Just because you are a die-hard football fan does not mean you should propose to your loved one on the pitch during half-time. Make a list of the things that they love and incorporate those elements into creating the dream marriage proposal.

7 Do's (and Some Don'ts) of Marriage Proposals

Don’t…

Be a cliché

Dinner at a restaurant where the ring is delivered with dessert, or a proposal package at a local hotel. Both are clichéd, and you might want more creative ways to propose. Don’t fall into the trap of these generic proposals. Plan your marriage proposal so that they will be proud to tell all their friends and family.

Joke around

It may have been funny when Jim jokingly proposed to Pam on The Office. But in real life, joking about popping the question will undoubtedly result in a painfully awkward moment. When you’re asking someone to spend the rest of their life with you, make sure they know you’re serious. And if you are joking, bear in mind feelings will be hurt if you try and back-track.

Be longwinded

Even the most experienced public speaker would forget their line when they’re proposing. Plan to keep your words short and simple, yet meaningful. It will help reduce your stress and ensure that you say what you intend to.

Tell everyone beforehand

Besides one or two trusted buddies and possibly parents, don’t tell all of your friends and family before you’re going to propose. Many surprise engagements have been ruined thanks to someone’s slip of the tongue. Keep things to yourself and in the end, it’ll be more fun to break the news to your family and friends together.

Get offended if they decline or stall

There could be many reasons while they don’t squeal in delight and shout their acceptance. It might not necessarily be that they don’t match the depth of your feelings, there could be other factors at play including family issues, religion, or others.

In fact, a study showed that the most common reasons for turning down a marriage proposal according to Time magazine were related to the proposal and not to who was the one on a bended knee.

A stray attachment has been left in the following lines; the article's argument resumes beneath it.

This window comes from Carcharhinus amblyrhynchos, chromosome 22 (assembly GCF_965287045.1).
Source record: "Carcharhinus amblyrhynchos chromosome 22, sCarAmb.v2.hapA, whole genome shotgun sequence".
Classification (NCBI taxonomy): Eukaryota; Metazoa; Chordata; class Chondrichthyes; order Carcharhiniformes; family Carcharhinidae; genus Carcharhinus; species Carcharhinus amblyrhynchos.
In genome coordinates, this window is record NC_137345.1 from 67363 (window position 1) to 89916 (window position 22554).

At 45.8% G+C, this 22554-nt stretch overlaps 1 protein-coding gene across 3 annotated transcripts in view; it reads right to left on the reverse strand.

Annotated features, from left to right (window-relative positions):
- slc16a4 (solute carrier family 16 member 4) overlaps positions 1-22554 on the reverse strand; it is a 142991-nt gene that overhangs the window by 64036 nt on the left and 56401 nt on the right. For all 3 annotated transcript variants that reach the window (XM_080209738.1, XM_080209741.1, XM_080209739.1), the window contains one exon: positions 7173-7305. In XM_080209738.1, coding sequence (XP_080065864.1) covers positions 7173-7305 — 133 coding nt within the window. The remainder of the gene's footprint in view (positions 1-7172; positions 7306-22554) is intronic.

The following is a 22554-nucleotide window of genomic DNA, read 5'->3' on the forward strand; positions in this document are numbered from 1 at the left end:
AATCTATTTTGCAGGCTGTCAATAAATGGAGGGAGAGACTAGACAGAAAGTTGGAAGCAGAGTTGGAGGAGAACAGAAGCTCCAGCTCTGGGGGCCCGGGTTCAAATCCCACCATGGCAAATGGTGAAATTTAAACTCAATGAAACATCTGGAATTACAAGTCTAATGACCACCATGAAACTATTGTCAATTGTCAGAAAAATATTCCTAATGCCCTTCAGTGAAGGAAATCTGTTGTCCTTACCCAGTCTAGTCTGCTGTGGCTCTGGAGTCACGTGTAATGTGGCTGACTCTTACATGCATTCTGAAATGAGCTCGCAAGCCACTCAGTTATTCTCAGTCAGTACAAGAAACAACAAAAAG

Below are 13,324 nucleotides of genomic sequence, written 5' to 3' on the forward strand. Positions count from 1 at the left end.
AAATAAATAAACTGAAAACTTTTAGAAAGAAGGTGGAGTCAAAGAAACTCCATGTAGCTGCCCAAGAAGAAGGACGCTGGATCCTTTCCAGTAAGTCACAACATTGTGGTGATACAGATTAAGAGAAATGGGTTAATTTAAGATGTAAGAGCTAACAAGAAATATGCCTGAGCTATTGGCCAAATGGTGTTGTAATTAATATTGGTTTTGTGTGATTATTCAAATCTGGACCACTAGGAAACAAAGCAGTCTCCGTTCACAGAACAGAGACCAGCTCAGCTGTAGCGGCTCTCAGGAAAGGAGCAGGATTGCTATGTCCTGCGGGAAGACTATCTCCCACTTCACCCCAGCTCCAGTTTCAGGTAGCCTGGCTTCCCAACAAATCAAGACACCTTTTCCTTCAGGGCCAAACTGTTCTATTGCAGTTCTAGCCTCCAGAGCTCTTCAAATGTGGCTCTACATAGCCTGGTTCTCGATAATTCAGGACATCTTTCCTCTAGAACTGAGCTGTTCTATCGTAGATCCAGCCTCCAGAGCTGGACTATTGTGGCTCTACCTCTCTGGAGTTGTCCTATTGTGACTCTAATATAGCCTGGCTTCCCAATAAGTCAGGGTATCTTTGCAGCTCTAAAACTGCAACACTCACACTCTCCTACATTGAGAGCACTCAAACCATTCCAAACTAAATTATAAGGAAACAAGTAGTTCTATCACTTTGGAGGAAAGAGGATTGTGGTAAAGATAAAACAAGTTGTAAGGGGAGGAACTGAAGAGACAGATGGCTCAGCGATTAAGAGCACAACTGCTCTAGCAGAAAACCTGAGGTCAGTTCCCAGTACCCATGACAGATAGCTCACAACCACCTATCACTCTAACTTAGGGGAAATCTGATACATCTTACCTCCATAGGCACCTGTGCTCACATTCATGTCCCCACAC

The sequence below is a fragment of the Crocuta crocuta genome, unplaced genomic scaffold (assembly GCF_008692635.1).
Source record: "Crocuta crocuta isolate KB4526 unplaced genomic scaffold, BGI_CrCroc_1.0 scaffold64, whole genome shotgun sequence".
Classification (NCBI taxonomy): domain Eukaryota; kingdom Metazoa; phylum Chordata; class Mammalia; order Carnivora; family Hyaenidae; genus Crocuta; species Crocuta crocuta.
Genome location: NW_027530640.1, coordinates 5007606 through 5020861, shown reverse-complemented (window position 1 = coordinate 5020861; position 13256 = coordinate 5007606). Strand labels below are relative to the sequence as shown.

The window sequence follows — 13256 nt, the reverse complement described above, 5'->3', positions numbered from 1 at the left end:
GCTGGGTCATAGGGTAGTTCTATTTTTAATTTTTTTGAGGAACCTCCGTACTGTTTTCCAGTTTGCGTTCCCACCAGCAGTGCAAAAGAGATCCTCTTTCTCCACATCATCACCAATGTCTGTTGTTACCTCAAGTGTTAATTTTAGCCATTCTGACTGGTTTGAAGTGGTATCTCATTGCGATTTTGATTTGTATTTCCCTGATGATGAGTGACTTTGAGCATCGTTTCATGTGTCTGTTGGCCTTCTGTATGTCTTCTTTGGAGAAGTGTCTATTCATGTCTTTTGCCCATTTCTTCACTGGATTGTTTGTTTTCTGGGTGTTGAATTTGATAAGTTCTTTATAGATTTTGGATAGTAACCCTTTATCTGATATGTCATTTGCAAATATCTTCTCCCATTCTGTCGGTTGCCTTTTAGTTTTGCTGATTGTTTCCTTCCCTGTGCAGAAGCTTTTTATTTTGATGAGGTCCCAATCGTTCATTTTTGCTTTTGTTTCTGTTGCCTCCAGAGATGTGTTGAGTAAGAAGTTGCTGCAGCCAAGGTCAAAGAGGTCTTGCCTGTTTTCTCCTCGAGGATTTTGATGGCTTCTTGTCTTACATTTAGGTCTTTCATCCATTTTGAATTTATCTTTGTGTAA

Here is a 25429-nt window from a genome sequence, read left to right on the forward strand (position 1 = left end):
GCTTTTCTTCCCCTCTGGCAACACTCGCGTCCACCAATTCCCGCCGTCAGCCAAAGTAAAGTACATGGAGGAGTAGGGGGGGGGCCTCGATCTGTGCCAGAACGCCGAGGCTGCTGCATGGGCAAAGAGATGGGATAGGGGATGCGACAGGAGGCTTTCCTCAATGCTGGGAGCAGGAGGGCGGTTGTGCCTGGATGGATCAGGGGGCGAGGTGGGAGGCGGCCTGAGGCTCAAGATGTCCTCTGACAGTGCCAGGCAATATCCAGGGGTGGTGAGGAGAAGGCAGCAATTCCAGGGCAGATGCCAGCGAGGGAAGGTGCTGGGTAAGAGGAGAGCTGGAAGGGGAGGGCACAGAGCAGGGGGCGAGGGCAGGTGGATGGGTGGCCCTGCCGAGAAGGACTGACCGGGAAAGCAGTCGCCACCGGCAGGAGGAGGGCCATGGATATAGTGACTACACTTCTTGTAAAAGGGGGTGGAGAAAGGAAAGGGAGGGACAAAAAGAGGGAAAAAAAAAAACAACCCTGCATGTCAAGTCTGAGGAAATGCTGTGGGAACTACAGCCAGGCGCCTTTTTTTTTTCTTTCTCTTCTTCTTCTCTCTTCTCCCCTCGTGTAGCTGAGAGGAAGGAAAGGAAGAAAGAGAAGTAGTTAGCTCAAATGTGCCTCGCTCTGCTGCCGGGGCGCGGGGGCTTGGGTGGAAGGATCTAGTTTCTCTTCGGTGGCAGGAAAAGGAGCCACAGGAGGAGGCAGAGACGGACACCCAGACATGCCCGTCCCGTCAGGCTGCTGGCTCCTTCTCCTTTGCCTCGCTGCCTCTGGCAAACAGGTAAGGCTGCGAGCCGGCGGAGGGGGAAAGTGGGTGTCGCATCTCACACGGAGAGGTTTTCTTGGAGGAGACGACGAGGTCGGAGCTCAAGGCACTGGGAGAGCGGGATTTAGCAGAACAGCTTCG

1. Unromantic proposal setting (67%)
  2. Poor ring choice (53%)
  3. Bad wording of the proposal (51%)
  4. Lack of trust in the relationship (39%)
  5. Scared of the commitment (36%)

What is a marriage proposal?

A marriage proposal is when one person asks for another’s hand in marriage, usually after they have been in a stage of courtship or relationship or in some cases after an arrangement for marriage. An acceptance is considered a promise of later marriage and considers them engaged to be married.

The history of popping the question

Those whimsical romance lovers won’t be happy, historically marriage was more about money, political gain and lust. The tradition of asking for someone’s hand in marriage was so the bride’s father could set the dowry to give parental consent. The young ladies (or girls in some cases) were basically sold to much older men.

Kings used this to create allegiances through Royal intermarriages, such as Charles II and Catherine of Braganza, with the English King getting a dowry of Portuguese Colonies and trading privileges.

Henry VIII as an example, was 49 when he married Catherine Howard who was just 17 at the time in a bid to bear a male heir. And Cleopatra married two of her brothers.

Gender roles in proposals

While tradition in the UK and Finland has been that a woman can propose to a man on a leap year on the 29th of February, it is becoming more commonplace in modern times. As a reigning monarch, that Queen Victoria proposed to Prince Albert (her cousin incidentally) in October 1839.

In recent years there has been the long-overdue acceptance and legality of same-sex marriages and non-defined gender roles in society.